Thank goodness.  It probably won’t be nearly as big a problem as it was with IE6->7 because IE6’s so-called "standards" mode was a total joke, whereas IE7 is a lot better-that is, as far as it would affect most sites I would guess the difference between IE6 and 7 in standards mode is a lot greater than that between 7 and 8.

  124. Speednet says:

    This is music to my ears!  I have recently been doing some development for Safari 3.0 (which already supports most of what we’ll see in IE8), and I can tell you it’s going to be fun to be a web developer.

    I am anxiously awaiting more details about exactly which standards will be supported.  I’m sure this is still a work in progress, but if you can keep blogging about features whenever you can, I for one will be grateful.

    Thanks for much for listening!!!!

  125. Thanks. I and many other web developers really appreciate this.

    There have been some really positive things coming out of Microsoft, some of them resulting from feedback on this blog, improved standards conformance and this (to name 2). Keep up the good work.

  126. Kit Grose says:

    On behalf of all web developers everywhere; thank you.

    IE8 represents a massive turning point in the level of standards compliance on the web, and now every Internet user will be able to reap the benefits of the standards compliant web.

    Thank you so, so much for listening to us on this; it bodes amazingly well for IE going forward.

  127. sirshannon says:

    With software used by as many people as IE, there are no easy decisions and possibly no "right" decisions but I think this is the best decision.

    Thank you.

  128. Eevee says:

    I really wish that you could just come out and say that you’re not doing something because nobody likes it.

    Regardless, though, thank you very much for finally helping to fix the Web.

    Now about DOM, SVG, MathML…

  129. TMaster says:


    When I read about the way IE8 would choose between its rendering modes, I was quite disappointed. I definitely didn’t expect you to revert that decision.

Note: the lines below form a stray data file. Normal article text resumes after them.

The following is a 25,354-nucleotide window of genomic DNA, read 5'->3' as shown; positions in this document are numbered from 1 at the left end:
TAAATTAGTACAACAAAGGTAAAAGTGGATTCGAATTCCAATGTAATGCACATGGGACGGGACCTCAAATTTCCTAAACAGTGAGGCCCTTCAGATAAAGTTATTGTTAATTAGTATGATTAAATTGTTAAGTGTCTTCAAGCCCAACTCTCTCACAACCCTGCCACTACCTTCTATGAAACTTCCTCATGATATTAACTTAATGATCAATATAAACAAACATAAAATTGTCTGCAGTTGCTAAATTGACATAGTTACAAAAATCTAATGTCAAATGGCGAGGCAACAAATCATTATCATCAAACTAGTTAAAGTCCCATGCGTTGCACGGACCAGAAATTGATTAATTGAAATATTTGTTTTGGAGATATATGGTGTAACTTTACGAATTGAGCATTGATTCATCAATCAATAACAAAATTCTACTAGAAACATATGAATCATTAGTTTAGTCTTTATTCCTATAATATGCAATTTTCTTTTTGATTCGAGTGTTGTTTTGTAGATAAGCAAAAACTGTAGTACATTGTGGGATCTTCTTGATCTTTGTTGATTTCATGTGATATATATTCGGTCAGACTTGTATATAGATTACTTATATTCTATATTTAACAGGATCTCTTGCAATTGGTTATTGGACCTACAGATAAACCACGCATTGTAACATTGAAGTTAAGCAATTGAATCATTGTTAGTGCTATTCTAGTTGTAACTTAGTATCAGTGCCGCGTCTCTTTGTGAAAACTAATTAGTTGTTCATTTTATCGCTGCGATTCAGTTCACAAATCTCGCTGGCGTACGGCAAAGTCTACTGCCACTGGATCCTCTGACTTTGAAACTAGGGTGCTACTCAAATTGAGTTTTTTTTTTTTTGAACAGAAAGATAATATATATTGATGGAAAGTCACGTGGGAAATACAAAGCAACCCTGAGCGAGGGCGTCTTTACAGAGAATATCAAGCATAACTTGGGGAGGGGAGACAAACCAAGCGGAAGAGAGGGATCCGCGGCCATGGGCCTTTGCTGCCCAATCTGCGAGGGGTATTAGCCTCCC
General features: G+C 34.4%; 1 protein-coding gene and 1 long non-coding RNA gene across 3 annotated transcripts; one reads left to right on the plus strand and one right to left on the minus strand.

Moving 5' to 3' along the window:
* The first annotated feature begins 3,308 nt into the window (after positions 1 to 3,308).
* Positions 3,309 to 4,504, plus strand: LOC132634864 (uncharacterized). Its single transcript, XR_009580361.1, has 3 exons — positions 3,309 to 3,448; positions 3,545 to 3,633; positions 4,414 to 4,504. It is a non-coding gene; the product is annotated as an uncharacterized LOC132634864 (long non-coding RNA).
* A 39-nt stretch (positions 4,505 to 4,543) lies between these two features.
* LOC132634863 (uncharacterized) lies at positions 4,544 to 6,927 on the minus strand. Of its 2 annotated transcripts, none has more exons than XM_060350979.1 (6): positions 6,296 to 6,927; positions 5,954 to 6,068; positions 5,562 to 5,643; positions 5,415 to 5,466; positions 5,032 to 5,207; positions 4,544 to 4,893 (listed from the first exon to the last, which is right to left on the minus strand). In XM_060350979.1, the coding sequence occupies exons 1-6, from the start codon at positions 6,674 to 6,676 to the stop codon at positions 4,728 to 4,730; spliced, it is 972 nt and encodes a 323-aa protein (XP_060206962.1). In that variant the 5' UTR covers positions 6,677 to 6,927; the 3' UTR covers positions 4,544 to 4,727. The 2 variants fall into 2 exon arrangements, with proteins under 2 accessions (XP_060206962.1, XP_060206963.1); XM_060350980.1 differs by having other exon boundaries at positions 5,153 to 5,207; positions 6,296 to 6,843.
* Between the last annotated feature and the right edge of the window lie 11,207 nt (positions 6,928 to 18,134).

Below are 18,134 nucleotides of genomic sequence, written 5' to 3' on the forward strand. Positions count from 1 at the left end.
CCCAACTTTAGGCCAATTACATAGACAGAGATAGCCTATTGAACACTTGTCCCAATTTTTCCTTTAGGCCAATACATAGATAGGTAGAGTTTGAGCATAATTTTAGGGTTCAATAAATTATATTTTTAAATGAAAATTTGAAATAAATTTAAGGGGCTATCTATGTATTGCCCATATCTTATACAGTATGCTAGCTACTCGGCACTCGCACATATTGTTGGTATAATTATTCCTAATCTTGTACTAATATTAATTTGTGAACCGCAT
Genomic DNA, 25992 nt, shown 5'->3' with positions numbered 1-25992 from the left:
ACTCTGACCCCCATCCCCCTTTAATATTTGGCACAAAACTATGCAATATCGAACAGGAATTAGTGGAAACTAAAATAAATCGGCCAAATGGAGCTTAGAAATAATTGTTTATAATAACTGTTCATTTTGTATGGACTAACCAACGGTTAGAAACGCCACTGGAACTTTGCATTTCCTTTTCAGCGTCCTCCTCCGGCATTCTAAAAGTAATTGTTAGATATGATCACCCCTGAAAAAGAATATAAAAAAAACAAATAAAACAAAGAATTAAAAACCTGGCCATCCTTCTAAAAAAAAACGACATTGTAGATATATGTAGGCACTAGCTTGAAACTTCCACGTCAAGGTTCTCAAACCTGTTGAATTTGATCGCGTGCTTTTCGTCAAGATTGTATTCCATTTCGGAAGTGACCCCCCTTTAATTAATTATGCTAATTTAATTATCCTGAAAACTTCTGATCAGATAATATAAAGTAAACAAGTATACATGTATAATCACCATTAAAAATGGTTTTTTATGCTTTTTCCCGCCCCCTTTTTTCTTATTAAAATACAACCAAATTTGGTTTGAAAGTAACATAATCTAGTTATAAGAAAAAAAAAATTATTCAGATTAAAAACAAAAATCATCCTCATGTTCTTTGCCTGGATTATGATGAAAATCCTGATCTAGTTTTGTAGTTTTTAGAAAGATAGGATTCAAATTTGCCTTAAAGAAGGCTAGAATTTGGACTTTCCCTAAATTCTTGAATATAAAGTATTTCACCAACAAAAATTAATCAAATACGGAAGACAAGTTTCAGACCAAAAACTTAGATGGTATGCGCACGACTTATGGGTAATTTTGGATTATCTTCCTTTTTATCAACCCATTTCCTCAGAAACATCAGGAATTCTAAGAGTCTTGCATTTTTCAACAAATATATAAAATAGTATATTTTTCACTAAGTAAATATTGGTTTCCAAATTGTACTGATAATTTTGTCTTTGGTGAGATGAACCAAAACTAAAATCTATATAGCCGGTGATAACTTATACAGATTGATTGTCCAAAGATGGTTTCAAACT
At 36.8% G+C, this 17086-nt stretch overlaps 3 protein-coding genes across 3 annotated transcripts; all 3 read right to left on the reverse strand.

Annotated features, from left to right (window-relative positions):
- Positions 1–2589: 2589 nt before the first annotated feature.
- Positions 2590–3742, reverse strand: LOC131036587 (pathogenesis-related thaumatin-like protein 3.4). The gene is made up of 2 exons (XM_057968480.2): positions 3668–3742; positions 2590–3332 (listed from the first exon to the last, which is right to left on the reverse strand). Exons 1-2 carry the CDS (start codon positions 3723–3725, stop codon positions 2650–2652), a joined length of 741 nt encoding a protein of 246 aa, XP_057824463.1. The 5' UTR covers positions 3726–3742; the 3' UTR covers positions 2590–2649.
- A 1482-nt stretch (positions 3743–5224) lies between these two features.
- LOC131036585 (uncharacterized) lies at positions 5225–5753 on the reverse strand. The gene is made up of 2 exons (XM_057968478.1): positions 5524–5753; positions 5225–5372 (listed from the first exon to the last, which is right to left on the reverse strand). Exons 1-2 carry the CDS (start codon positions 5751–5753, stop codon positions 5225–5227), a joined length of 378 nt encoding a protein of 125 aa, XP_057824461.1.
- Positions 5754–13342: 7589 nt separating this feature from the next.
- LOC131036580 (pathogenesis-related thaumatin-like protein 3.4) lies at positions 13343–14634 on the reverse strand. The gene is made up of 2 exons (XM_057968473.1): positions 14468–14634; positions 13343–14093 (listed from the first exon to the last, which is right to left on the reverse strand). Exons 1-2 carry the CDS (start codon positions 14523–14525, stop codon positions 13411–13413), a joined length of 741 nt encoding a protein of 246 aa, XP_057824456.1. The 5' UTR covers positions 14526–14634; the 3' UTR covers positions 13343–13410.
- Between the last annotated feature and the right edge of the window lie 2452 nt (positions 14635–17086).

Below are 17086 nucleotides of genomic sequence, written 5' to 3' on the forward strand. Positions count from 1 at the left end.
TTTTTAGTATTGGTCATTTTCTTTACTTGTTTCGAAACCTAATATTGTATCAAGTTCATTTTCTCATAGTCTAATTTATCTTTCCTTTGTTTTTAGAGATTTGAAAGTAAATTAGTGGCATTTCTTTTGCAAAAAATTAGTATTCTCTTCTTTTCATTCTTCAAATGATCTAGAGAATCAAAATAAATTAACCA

But you have, and I’m REALLY glad about that. You’re doing the right thing, now. Kudos!

    Let’s hope IE8 will be a much bigger improvement over its predecessor than IE7 already was. Let’s also hope one of the lesser-compatible modes (probably "v7 compatibility mode") will be removed in the years to come.

    (On a sidenote, I’m still hoping you’ll fix this rather severe bug, preferably for both IE7 and IE8: )

  130. Drew says:

    Thank you so much! This is definately the way to go.

  131. Laurent says:

    Well, thank you! That great new for any Web Developper. If Standard mode is as good as you say it is, IE8 is gonna be a good one. Any plan for xhtml+xml? Not very important, but still ^^.

  132. Steve says:

    Just make it not suck… that’s all I ask.

  133. William says:

    This is a good day for the internet.

  134. Matt says:

    THANK YOU Microsoft. On behalf of Web Application Developers everywhere…

  135. Oliver says:

    I’m amazed and impressed.  Thank you for doing the right thing.

  136. Vernon W says:

    As a web application developer committed to web standards, I’d like to join and add a thank you to Microsoft for this move.  It’s nice to know that MS listens to all those of us who asked for this, and I’m sure a lot of effort was spent on convincing the higher ups that this was the right thing to do.  Well done!

  137. jah says:

    wow, was it the legal action raised by opera? or the ones you’ve lost in the UE council?

    I would cheer the move, if only it had been done for the right reasons (listening to developers worldwide instead of huh, lawyers).

    And tbh, i’m really suspicious of IE8. IE7 was going to be all about standards as well, and in the end… well, it wasn’t.

    I’ll believe it when I see it 🙂

    oh and don’t take me wrong, if there’s one thing that would ease the pain out of my job, that thing would be a functional, standards compliant, reliable browser from microsoft.

    suprise me please.


  138. liquidpele says:

    Just wanted to say one thing.

    Almost every site I’ve seen (both internal intranet and internet) are either IE6 only (even break with IE7), or work with everything.

    I really think you’re overestimating the amount of sites designed to work with IE7 explicitly. In other words, I agree with this new decision, and I look forward to IE8!

  139. Mike MacCana says:

    Great news! I’m not normally a fan of Microsoft technology but this is a positive move for everyone.

  140. Starks the Fiery Kitsune says:

    Congrats IE Team. You’ve (somewhat) redeemed yourselves.

  141. Dr. D. says: